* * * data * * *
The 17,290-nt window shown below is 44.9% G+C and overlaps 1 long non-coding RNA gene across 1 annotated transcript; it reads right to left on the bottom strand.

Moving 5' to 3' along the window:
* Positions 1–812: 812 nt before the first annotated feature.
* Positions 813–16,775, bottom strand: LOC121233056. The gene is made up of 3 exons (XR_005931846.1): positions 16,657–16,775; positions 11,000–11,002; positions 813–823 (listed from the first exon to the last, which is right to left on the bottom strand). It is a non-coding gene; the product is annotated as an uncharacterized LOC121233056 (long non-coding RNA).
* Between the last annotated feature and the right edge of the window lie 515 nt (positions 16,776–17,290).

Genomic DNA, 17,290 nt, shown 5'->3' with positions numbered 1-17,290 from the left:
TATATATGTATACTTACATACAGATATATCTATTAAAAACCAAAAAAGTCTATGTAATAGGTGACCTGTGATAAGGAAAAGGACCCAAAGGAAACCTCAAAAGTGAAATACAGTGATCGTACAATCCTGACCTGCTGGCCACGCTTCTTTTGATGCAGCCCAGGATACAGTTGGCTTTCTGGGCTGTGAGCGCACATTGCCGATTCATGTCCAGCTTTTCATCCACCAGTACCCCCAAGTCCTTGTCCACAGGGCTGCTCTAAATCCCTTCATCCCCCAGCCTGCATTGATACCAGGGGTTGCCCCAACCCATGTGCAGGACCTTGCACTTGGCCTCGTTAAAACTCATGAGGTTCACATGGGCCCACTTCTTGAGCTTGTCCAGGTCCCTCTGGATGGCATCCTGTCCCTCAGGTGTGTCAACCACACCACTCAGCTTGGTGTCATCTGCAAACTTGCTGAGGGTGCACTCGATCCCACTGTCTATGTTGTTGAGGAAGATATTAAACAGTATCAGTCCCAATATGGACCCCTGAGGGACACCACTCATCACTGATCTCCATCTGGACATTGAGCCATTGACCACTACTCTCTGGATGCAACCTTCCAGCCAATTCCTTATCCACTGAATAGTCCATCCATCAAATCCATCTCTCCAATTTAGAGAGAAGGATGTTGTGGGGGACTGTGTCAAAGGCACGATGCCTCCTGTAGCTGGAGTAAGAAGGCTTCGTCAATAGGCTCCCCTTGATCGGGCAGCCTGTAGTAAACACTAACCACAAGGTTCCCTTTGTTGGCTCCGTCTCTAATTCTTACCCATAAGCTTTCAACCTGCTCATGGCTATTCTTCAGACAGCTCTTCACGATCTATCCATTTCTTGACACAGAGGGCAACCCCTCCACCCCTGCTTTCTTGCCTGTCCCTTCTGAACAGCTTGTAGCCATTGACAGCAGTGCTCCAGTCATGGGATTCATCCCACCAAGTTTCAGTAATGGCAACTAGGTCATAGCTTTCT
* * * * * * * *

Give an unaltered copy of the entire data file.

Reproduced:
The 17,290-nt window shown below is 44.9% G+C and overlaps 1 long non-coding RNA gene across 1 annotated transcript; it reads right to left on the bottom strand.

Moving 5' to 3' along the window:
* Positions 1–812: 812 nt before the first annotated feature.
* Positions 813–16,775, bottom strand: LOC121233056. The gene is made up of 3 exons (XR_005931846.1): positions 16,657–16,775; positions 11,000–11,002; positions 813–823 (listed from the first exon to the last, which is right to left on the bottom strand). It is a non-coding gene; the product is annotated as an uncharacterized LOC121233056 (long non-coding RNA).
* Between the last annotated feature and the right edge of the window lie 515 nt (positions 16,776–17,290).

Genomic DNA, 17,290 nt, shown 5'->3' with positions numbered 1-17,290 from the left:
TATATATGTATACTTACATACAGATATATCTATTAAAAACCAAAAAAGTCTATGTAATAGGTGACCTGTGATAAGGAAAAGGACCCAAAGGAAACCTCAAAAGTGAAATACAGTGATCGTACAATCCTGACCTGCTGGCCACGCTTCTTTTGATGCAGCCCAGGATACAGTTGGCTTTCTGGGCTGTGAGCGCACATTGCCGATTCATGTCCAGCTTTTCATCCACCAGTACCCCCAAGTCCTTGTCCACAGGGCTGCTCTAAATCCCTTCATCCCCCAGCCTGCATTGATACCAGGGGTTGCCCCAACCCATGTGCAGGACCTTGCACTTGGCCTCGTTAAAACTCATGAGGTTCACATGGGCCCACTTCTTGAGCTTGTCCAGGTCCCTCTGGATGGCATCCTGTCCCTCAGGTGTGTCAACCACACCACTCAGCTTGGTGTCATCTGCAAACTTGCTGAGGGTGCACTCGATCCCACTGTCTATGTTGTTGAGGAAGATATTAAACAGTATCAGTCCCAATATGGACCCCTGAGGGACACCACTCATCACTGATCTCCATCTGGACATTGAGCCATTGACCACTACTCTCTGGATGCAACCTTCCAGCCAATTCCTTATCCACTGAATAGTCCATCCATCAAATCCATCTCTCCAATTTAGAGAGAAGGATGTTGTGGGGGACTGTGTCAAAGGCACGATGCCTCCTGTAGCTGGAGTAAGAAGGCTTCGTCAATAGGCTCCCCTTGATCGGGCAGCCTGTAGTAAACACTAACCACAAGGTTCCCTTTGTTGGCTCCGTCTCTAATTCTTACCCATAAGCTTTCAACCTGCTCATGGCTATTCTTCAGACAGCTCTTCACGATCTATCCATTTCTTGACACAGAGGGCAACCCCTCCACCCCTGCTTTCTTGCCTGTCCCTTCTGAACAGCTTGTAGCCATTGACAGCAGTGCTCCAGTCATGGGATTCATCCCACCAAGTTTCAGTAATGGCAACTAGGTCATAGCTTTCT